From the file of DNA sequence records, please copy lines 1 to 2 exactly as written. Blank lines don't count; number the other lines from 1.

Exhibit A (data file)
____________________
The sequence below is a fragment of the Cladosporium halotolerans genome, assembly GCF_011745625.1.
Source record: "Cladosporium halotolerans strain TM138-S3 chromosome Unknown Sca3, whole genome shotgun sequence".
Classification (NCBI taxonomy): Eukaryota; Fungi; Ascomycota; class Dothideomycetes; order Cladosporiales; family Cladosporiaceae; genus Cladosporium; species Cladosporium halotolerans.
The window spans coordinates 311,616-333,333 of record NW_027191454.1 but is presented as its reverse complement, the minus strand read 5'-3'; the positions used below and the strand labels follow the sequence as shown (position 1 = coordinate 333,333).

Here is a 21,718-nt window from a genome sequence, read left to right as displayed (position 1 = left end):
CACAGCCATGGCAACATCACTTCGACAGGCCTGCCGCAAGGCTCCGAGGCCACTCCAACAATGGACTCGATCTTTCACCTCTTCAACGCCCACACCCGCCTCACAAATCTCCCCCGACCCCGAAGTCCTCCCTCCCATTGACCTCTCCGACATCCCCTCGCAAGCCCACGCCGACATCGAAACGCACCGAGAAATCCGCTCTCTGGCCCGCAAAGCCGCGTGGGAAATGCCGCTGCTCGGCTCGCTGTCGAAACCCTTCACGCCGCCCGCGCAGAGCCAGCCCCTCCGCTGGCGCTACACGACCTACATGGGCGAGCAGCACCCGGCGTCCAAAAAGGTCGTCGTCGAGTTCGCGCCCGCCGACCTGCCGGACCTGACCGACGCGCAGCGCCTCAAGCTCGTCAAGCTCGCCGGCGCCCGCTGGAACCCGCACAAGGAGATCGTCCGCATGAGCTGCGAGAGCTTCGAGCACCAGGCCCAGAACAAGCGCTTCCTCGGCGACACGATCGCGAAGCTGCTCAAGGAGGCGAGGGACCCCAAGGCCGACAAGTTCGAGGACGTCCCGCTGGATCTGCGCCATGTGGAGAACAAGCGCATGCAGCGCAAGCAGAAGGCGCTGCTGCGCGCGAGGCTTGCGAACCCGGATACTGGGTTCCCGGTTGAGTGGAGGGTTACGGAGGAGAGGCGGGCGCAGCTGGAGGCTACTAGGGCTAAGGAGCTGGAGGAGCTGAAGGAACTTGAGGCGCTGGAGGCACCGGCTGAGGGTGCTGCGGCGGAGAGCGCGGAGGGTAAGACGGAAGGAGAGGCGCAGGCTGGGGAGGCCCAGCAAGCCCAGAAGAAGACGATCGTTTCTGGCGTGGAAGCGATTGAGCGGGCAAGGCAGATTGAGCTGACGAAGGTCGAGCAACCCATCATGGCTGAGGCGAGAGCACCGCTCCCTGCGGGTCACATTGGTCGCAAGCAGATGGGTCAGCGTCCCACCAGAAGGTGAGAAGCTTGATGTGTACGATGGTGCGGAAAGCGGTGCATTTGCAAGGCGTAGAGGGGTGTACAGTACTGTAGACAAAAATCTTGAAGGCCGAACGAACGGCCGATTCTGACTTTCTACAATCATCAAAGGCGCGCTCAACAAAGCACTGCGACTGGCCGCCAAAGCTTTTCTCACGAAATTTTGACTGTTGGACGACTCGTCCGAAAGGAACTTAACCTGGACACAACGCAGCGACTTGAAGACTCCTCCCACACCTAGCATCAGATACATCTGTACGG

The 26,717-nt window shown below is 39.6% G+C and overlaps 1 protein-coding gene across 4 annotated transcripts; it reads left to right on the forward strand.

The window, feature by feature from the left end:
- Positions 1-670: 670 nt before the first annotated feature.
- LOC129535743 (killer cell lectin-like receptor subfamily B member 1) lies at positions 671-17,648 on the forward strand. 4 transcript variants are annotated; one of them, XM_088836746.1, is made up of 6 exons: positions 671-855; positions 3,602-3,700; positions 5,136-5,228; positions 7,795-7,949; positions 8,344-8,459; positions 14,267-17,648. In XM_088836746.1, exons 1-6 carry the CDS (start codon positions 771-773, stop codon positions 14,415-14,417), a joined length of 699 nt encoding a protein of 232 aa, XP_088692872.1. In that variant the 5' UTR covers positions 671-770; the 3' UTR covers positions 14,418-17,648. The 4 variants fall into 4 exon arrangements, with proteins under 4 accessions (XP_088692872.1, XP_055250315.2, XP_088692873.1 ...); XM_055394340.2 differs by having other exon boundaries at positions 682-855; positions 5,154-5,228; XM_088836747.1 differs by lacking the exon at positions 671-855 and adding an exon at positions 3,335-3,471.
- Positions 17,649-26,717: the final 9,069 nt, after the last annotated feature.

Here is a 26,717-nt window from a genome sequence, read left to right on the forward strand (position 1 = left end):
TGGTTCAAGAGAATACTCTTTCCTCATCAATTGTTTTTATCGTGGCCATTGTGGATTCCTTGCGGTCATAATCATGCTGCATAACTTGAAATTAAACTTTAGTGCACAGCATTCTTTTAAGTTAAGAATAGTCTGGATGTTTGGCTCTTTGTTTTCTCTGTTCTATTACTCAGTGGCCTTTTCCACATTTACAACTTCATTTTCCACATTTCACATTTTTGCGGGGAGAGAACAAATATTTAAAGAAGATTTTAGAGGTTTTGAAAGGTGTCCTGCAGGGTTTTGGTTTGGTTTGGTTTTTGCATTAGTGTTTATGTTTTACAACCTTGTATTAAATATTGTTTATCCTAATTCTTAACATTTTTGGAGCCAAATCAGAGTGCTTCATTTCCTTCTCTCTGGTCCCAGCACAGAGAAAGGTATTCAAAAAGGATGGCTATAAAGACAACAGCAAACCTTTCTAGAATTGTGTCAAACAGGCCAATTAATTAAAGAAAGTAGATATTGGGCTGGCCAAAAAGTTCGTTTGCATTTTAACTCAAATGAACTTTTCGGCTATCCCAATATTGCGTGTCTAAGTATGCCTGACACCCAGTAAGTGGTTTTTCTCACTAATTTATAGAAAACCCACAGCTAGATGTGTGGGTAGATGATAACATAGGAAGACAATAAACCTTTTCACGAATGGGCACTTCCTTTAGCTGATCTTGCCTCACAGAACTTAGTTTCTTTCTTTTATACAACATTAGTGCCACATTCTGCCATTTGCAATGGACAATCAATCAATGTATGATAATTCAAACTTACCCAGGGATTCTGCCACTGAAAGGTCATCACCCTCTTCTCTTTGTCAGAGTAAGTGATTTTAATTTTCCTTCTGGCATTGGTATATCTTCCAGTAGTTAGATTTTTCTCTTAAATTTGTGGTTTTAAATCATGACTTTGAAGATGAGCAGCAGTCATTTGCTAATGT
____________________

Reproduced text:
The sequence below is a fragment of the Cladosporium halotolerans genome, assembly GCF_011745625.1.
Source record: "Cladosporium halotolerans strain TM138-S3 chromosome Unknown Sca3, whole genome shotgun sequence".